IN THE END, after two days of nonstop talk, nonstop hype, you couldn't pay people to stay inside Lincoln Financial Field.
Fans began streaming out of the stadium last night long before the Eagles' 24-14 loss to the Vikings was officially in the books. They left deflated, dejected and just plain cold.
But you know who hung around until the end? Ten-year-old Preston Spruance and his dad, Tom, 63, of Wilmington. The game was a Christmas present for Preston. "Tickets on the 50-yard line," said Tom. "They just didn't come to the game. The Eagles do that sometimes."
Preston, wearing homemade wings and a homemade Eagles head, sighed heavily. "I'm sad," the boy said. "I don't think we're going to the Super Bowl."
Before the game, the great masses of Eagles fandom had wrestled over the question like a lost fumble, all across the great frozen tundras - er, parking lots:
Wussy move, or not?
Yeah, yeah, Eagles fans were still debating the NFL's decision to postpone Sunday's game because of a snowstorm, even as they stood in the cold and the darkness outside the Linc waiting for the rescheduled game to start.
There was no real consensus, not really. Some folks were firmly behind Gov. Rendell, who has said that the postponement was just part of a bigger "wussification" problem plaguing the country.
Others said the NFL did the right thing, the smart thing, because nothing good would have come of making thousands of fans drive home in heavy snow and staggering winds.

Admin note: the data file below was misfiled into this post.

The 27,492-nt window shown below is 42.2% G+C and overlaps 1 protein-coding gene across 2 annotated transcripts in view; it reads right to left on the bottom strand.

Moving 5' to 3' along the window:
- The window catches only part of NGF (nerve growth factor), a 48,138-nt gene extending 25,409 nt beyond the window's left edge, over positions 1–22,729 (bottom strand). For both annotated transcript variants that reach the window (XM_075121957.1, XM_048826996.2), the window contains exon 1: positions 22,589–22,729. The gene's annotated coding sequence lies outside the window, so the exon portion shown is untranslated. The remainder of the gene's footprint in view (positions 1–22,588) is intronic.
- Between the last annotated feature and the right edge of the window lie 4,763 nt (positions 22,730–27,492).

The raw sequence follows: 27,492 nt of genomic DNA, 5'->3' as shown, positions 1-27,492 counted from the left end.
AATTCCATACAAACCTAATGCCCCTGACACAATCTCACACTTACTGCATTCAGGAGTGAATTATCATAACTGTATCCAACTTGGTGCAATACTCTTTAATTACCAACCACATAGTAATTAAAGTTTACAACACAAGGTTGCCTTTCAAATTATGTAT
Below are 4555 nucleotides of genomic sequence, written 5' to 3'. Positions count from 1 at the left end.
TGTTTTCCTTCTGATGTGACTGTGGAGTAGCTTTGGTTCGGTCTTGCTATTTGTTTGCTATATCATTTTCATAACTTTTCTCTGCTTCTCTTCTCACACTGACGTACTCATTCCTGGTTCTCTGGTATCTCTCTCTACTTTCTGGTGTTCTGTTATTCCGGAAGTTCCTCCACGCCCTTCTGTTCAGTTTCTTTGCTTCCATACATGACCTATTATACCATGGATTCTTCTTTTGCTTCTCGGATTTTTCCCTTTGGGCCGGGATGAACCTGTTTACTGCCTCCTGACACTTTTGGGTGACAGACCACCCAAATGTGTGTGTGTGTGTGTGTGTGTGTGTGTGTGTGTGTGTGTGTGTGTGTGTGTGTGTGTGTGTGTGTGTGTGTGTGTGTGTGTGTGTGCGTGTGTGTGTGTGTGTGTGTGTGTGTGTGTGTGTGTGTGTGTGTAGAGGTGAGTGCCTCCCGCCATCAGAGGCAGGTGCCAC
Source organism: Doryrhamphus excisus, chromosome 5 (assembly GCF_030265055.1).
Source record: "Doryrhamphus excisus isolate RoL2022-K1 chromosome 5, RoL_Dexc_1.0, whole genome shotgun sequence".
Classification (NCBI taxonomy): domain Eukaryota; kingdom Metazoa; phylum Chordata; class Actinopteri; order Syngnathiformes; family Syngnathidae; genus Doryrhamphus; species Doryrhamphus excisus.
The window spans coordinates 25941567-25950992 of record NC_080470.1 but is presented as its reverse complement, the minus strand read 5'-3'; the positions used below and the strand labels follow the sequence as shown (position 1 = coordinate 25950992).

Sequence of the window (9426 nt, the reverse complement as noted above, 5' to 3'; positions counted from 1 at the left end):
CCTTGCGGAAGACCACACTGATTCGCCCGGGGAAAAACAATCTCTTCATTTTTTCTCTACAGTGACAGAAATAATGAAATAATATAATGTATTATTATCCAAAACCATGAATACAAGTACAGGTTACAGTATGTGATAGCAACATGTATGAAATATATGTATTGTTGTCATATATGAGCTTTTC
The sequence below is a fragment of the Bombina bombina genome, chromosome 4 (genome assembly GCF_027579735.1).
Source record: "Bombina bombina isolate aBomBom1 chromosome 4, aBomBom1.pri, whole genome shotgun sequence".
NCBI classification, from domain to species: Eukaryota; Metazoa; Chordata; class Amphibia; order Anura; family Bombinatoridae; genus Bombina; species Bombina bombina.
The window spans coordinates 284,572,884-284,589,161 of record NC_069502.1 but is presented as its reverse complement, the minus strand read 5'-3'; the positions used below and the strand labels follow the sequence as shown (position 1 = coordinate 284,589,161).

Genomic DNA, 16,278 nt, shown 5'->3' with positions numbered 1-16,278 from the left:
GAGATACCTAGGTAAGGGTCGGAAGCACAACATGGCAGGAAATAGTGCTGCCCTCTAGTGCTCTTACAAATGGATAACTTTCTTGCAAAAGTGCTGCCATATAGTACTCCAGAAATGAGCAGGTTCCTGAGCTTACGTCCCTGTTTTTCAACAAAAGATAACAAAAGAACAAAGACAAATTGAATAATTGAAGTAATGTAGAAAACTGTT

Bern Donahue, a longtime season-ticket holder from Reading, was about halfway to Philadelphia on Sunday when he found out the game had been canceled.
"I was a little disappointed, yeah," he said last night, huddled with some pals in front of his 38-foot RV, which sports a built-in flat-screen TV on the passenger side.
"It was a good move in the end because the weather here was horrible. It would have been hell getting home. How many accidents would there have been on the Schuylkill?"
Jim Murnane, 25, of Conshohocken, said he felt as if "Santa gave me presents on Christmas, and took them away the next day," when he learned that Sunday's game had been snowed out.
At the edge of a parking lot at Darien Street and Pattison Avenue, Kate Selfridge, 31, and Natalie Sheeran, 27, leaned against a small school bus painted Eagles-green as they lamented Rendell's ongoing criticism of the decision to reschedule the game.
And on a sidewalk in front of the Linc, James Woods, a street musician, eyed a group of rosy-cheeked fans streaming toward the stadium. Woods, 50, said he thought the controversy was overblown.
The only thing worth talking about, he said, was the team. "They're going to do good things, man," Woods said.
With that, he picked up his trumpet and began to play "Let It Snow."